Aethelwulf Posted June 10, 2012 Author Share Posted June 10, 2012 This is becoming increasingly frustrating; it's starting to feel like I'm talking to a wall. I've already tried to explain to you (multiple times) why what you suggest is invalid. You need to specify how the mass is changing FIRST, and then you can determine the metric it produces. Talking about a changing SC metric is an oxymoron. I don't know how else I can explain it to you. Also, GR is a classical theory, and I don't see at all how this ties in with QM. You said something about the time derivatives being zero, I'd like to see some math so I can work with it. As for quantum mechanics, I believe it would say that a metric like a Schwartzschild metric would vary in time. Just like a spacetime metric, energies in metrics generally change. Link to comment Share on other sites More sharing options...

elfmotat Posted June 11, 2012 Share Posted June 11, 2012 (edited) You said something about the time derivatives being zero, I'd like to see some math so I can work with it. Yes, ∂_{t}g_{μv}=0, i.e. it is constant in time. As for quantum mechanics, I believe it would say that a metric like a Schwartzschild metric would vary in time. Just like a spacetime metric, energies in metrics generally change. This is the last time I'm going to explain it because I'm sick of repeating myself: First of all, GR is a classical theory which doesn't take into account QM effects. There is currently no good theory of quantum gravity, so talking about how quantum effects will change the metric is impossible at this point. The best you can currently do is specify a background metric and describe quantum effects within this background. If these effects are large enough to affect the background, then we have no idea how to deal with them. The Schwarzschild metric is the metric which describes a non-rotating, uncharged, spherically symmetric mass that doesn't change in time. That is all it can and does describe. If, for example, you want to describe a spherically symmetric body with angular momentum then you need an entirely different metric: the Kerr metric. If you want to describe a cloud of dust, you need something like the Lemaître–Tolman metric. If you want to describe really specific situations, you might not be able to solve the EFE's perfectly and will have to resort to numerical methods. The SC metric is not necessarily an accurate representation of reality if you're taking into account small details like radiation. It is useful, for example, to model the Sun with the SC metric. It's obviously not a 100% accurate model since the Sun is not perfectly symmetrical, it's giving off radiation, it's rotating a bit, etc. Nonetheless, the SC metric is a good approximation. The SC metric itself cannot and does not change over time (like I said above: take the time derivatives of its components if you don't believe me). It is derived by specifying the fact that it is t-symmetric. If you want to see a specific derivation, I like Carroll's: http://ned.ipac.calt...3/Carroll7.html. He talks about how the metric is static after equation (7.20). Edited June 11, 2012 by elfmotat 2 Link to comment Share on other sites More sharing options...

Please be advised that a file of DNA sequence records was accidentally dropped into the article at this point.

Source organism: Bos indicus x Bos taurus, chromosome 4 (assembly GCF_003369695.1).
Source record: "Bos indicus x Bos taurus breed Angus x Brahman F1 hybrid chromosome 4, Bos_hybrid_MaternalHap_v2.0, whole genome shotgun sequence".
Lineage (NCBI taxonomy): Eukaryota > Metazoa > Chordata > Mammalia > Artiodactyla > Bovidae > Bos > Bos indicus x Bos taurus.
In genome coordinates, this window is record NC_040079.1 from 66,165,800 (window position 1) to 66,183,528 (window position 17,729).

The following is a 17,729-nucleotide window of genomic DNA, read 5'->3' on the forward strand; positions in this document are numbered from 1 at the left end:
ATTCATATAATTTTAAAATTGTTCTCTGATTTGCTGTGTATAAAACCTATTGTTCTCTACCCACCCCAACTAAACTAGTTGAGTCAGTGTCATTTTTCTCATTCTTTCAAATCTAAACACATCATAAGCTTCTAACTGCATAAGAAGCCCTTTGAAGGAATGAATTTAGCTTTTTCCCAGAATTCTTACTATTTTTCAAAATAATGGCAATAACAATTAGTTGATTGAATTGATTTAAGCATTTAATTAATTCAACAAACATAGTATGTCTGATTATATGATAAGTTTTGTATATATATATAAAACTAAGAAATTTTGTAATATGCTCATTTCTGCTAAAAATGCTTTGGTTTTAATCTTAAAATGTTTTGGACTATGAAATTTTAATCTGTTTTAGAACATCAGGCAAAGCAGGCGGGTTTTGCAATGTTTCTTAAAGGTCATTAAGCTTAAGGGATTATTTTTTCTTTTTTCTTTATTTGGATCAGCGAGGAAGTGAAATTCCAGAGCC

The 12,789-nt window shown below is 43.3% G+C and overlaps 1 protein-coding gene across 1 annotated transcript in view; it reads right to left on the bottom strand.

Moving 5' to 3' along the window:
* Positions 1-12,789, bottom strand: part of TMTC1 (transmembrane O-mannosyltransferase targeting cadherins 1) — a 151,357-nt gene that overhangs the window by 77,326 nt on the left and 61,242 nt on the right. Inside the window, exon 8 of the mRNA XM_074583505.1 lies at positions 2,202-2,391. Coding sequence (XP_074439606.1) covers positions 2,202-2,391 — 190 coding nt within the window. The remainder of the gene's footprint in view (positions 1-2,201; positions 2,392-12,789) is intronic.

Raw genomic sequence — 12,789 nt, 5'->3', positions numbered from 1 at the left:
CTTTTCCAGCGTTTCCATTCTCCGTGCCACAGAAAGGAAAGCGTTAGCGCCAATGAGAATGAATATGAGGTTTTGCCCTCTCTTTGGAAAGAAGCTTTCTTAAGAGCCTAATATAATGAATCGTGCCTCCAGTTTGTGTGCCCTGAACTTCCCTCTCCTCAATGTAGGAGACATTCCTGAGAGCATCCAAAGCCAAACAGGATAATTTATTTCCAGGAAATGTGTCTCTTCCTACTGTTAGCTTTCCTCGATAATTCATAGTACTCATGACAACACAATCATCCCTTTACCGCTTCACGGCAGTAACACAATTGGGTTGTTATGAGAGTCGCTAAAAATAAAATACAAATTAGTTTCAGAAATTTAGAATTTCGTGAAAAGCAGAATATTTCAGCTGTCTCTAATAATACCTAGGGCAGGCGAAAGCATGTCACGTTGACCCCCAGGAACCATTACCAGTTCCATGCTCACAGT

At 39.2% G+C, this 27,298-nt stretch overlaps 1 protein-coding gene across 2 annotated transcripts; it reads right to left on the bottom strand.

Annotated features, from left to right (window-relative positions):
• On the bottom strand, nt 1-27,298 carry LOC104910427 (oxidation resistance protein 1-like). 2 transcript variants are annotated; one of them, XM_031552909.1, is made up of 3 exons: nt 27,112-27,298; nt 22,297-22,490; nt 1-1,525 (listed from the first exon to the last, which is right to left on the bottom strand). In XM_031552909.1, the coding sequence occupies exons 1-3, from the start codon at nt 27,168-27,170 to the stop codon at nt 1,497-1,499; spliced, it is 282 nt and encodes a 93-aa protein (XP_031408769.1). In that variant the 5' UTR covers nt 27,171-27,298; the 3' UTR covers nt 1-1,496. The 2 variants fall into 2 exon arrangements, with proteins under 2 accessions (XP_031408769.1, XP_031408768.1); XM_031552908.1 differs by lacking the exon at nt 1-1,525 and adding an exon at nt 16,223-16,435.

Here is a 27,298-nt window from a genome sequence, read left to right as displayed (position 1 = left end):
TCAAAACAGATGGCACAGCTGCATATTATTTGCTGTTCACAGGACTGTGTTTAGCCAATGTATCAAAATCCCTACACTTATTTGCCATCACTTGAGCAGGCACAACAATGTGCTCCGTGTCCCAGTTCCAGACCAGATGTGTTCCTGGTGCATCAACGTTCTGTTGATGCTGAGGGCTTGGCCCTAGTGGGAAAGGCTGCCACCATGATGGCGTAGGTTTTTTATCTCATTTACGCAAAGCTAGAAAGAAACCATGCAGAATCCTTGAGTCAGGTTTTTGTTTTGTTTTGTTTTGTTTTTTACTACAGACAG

Aethelwulf Posted June 11, 2012 Author Share Posted June 11, 2012 All I asked for was a more in-depth explanation and you have now provided it. I will certainly follow the link... I could be very wrong in my approach which is why I questioned it. You do mentioned the radiation a few times: ''The SC metric is not necessarily an accurate representation of reality if you're taking into account small details like radiation. It is useful, for example, to model the Sun with the SC metric. It's obviously not a 100% accurate model since the Sun is not perfectly symmetrical, it's giving off radiation, it's rotating a bit, etc. Nonetheless, the SC metric is a good approximation.'' This was the kind of idea I had in mind... except for a non-rotating body. Link to comment Share on other sites More sharing options...

Aethelwulf Posted June 13, 2012 Author Share Posted June 13, 2012 Right, so I have had time to read it. Generally, it is saying the metric possesses a timelike killing vector, which is actually makes the metric static - or t-symmetric in your case example. I find it hard to believe still, a metric as such does not gives up energy... as you yourself established, the SC metric is not an accurate representation of reality. My case in the OP would highlight that. So it seems, there is definitely a problem with its accuracy - perhaps the way it is treated mathematically is the problem. Link to comment Share on other sites More sharing options...